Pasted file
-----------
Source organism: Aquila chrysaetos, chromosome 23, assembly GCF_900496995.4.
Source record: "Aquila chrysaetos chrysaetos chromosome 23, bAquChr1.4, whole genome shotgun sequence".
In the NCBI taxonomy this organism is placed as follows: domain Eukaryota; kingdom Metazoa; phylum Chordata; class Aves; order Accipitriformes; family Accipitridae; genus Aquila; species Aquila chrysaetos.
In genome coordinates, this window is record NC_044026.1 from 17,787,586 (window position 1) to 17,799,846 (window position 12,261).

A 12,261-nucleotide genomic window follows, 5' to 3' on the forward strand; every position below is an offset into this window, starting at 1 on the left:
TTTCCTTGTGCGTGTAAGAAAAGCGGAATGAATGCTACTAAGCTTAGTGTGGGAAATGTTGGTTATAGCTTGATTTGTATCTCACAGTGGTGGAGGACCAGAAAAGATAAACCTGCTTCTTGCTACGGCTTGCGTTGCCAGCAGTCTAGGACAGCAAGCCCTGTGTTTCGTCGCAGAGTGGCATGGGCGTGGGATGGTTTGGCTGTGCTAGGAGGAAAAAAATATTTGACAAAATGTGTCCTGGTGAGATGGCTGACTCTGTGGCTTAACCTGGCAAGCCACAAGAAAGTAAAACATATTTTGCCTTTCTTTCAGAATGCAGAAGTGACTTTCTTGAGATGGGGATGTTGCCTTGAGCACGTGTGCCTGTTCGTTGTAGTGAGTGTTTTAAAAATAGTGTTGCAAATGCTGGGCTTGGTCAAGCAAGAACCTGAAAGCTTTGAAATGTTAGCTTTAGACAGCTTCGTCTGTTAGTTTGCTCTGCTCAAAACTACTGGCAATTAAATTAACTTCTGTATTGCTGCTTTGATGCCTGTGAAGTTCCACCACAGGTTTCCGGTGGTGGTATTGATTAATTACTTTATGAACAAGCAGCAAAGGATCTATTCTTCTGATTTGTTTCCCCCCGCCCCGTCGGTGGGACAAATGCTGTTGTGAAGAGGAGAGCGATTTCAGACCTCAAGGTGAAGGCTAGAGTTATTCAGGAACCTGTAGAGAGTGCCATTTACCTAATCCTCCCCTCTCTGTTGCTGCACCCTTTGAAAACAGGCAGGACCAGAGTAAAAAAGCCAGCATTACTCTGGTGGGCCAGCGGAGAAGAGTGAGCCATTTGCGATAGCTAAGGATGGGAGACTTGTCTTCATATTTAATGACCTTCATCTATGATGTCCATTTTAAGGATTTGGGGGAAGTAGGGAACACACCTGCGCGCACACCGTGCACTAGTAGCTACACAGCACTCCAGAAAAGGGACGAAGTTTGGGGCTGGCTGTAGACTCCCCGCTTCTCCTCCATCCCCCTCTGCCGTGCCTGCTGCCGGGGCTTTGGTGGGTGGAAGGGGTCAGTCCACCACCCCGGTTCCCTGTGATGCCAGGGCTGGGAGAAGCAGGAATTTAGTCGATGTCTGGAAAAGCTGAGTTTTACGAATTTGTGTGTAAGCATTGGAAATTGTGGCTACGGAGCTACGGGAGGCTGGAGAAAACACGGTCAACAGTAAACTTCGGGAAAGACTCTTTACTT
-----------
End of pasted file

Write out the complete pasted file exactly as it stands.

Source organism: Aquila chrysaetos, chromosome 23, assembly GCF_900496995.4.
Source record: "Aquila chrysaetos chrysaetos chromosome 23, bAquChr1.4, whole genome shotgun sequence".
In the NCBI taxonomy this organism is placed as follows: domain Eukaryota; kingdom Metazoa; phylum Chordata; class Aves; order Accipitriformes; family Accipitridae; genus Aquila; species Aquila chrysaetos.
In genome coordinates, this window is record NC_044026.1 from 17,787,586 (window position 1) to 17,799,846 (window position 12,261).

A 12,261-nucleotide genomic window follows, 5' to 3' on the forward strand; every position below is an offset into this window, starting at 1 on the left:
TTTCCTTGTGCGTGTAAGAAAAGCGGAATGAATGCTACTAAGCTTAGTGTGGGAAATGTTGGTTATAGCTTGATTTGTATCTCACAGTGGTGGAGGACCAGAAAAGATAAACCTGCTTCTTGCTACGGCTTGCGTTGCCAGCAGTCTAGGACAGCAAGCCCTGTGTTTCGTCGCAGAGTGGCATGGGCGTGGGATGGTTTGGCTGTGCTAGGAGGAAAAAAATATTTGACAAAATGTGTCCTGGTGAGATGGCTGACTCTGTGGCTTAACCTGGCAAGCCACAAGAAAGTAAAACATATTTTGCCTTTCTTTCAGAATGCAGAAGTGACTTTCTTGAGATGGGGATGTTGCCTTGAGCACGTGTGCCTGTTCGTTGTAGTGAGTGTTTTAAAAATAGTGTTGCAAATGCTGGGCTTGGTCAAGCAAGAACCTGAAAGCTTTGAAATGTTAGCTTTAGACAGCTTCGTCTGTTAGTTTGCTCTGCTCAAAACTACTGGCAATTAAATTAACTTCTGTATTGCTGCTTTGATGCCTGTGAAGTTCCACCACAGGTTTCCGGTGGTGGTATTGATTAATTACTTTATGAACAAGCAGCAAAGGATCTATTCTTCTGATTTGTTTCCCCCCGCCCCGTCGGTGGGACAAATGCTGTTGTGAAGAGGAGAGCGATTTCAGACCTCAAGGTGAAGGCTAGAGTTATTCAGGAACCTGTAGAGAGTGCCATTTACCTAATCCTCCCCTCTCTGTTGCTGCACCCTTTGAAAACAGGCAGGACCAGAGTAAAAAAGCCAGCATTACTCTGGTGGGCCAGCGGAGAAGAGTGAGCCATTTGCGATAGCTAAGGATGGGAGACTTGTCTTCATATTTAATGACCTTCATCTATGATGTCCATTTTAAGGATTTGGGGGAAGTAGGGAACACACCTGCGCGCACACCGTGCACTAGTAGCTACACAGCACTCCAGAAAAGGGACGAAGTTTGGGGCTGGCTGTAGACTCCCCGCTTCTCCTCCATCCCCCTCTGCCGTGCCTGCTGCCGGGGCTTTGGTGGGTGGAAGGGGTCAGTCCACCACCCCGGTTCCCTGTGATGCCAGGGCTGGGAGAAGCAGGAATTTAGTCGATGTCTGGAAAAGCTGAGTTTTACGAATTTGTGTGTAAGCATTGGAAATTGTGGCTACGGAGCTACGGGAGGCTGGAGAAAACACGGTCAACAGTAAACTTCGGGAAAGACTCTTTACTT